Frequently Asked Questions
Divorcing couples often do not get along. You can successfully end your marriage without litigation if you have the same goal in mind: divorcing without further emotional and financial damage to you or your spouse, and staying out of the courtroom. A mediator or collaborative professional is trained to help both of you focus on the issues and not be sidetracked by past events.
In choosing mediation, the couple agrees to work with one mediator in a proven conflict-resolution system to reach an equitable agreement. The three of you meet regularly to discuss issues such as division of property, child and spousal support and child custody. In Collaborative Divorce, each spouse retains his or her own attorney, and the four of you meet to discuss the issues. If you decide not to pursue a Collaborative Divorce, both attorneys must withdraw. Each case is unique. You may find it most helpful to meet with a mediator and a collaborative attorney first before deciding which method will be best for you.
Divorce affects your life in many different ways, and having a team of professionals to help you avoid the pitfalls can actually save you money in the long run. Even the very best mediators and collaborative attorneys may not have all the skills you need to resolve a complicated situation, and their hourly rate may be higher than other professionals, such as a therapist or an expert in child development, for example.
Regardless of what caused the end of your relationship, both you and your spouse are going through an emotional adjustment. Psychologists have likened this process to the grieving process after the death of a loved one. If you and your spouse are in different stages of emotional adjustment, you may want to allow a little time to pass before negotiating anything but a temporary arrangement. A mediator can help with the temporary agreement, and that may lead your spouse to a better understanding of how the process works. If financial funds are limited, then your spouse may be able to see the benefit of the cost-savings in a typical mediated or collaborative process divorce. Last, setting up initial meetings with one or more mediators to find a good fit may convince a reluctant spouse to give it a try.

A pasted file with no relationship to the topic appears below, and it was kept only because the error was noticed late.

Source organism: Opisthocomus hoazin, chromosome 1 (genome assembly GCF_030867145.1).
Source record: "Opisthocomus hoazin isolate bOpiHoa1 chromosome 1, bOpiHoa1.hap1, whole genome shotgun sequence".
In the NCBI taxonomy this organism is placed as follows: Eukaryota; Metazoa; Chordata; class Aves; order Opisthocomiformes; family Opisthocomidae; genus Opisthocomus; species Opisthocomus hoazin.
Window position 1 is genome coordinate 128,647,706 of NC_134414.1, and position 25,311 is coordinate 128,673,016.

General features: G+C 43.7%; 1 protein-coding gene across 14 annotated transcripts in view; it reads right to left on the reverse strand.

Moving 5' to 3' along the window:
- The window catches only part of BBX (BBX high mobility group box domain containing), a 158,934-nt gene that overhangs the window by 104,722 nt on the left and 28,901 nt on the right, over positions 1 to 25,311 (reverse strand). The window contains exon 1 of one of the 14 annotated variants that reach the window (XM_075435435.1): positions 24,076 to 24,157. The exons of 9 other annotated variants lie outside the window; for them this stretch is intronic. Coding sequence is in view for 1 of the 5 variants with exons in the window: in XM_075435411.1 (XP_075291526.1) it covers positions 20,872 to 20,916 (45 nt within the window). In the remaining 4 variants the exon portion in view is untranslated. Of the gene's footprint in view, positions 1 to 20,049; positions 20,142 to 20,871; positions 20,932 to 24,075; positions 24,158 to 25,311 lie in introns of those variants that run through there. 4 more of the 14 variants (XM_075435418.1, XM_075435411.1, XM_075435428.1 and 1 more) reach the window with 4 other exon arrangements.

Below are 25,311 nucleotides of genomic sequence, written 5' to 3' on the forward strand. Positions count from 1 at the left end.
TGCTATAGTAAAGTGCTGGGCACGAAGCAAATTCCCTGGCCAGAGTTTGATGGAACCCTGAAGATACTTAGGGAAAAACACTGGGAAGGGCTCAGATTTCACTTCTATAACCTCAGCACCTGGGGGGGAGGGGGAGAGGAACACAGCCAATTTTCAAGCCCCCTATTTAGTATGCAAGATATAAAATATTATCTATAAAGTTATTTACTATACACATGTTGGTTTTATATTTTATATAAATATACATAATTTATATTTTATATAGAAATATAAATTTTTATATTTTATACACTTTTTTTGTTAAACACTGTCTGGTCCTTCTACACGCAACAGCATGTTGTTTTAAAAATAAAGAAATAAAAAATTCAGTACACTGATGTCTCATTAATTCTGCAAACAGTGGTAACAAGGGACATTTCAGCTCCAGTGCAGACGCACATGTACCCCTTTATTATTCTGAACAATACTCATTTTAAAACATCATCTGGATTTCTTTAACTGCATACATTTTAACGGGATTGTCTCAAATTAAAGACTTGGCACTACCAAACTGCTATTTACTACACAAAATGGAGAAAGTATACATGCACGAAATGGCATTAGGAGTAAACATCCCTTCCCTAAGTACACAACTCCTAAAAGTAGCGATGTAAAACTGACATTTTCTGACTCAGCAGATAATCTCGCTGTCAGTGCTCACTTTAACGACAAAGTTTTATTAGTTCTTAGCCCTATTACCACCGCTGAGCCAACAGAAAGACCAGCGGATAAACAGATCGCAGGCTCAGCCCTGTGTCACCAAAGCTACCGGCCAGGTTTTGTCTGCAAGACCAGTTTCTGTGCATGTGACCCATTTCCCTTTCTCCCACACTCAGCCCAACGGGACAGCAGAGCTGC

Mediators are trained to keep one spouse from overpowering the other, by giving each uninterrupted time to speak, by assisting people to work through very strong emotions, and sometimes stopping the conversation and sending both parties to think about a possible resolution before returning to the table. No case is too complicated for mediation, although you may choose to use a Collaborative Divorce professional so you each have your own legal representation.
Ideally, you’ll want to meet with a mediator or collaborative professional before you separate, to help create temporary parenting arrangements, for instance, and keep your relationship from deteriorating. But even couples already in litigation have made the decision to stop and turn to a more peaceful approach to ending their marriage.
Your final agreement needs to be reviewed by an attorney and presented in court, but through mediation or collaborative divorce, that contact will be brief and manageable. The legal part of the divorce will be a simple, uncontested procedure that doesn’t require a trial or contentious hearings.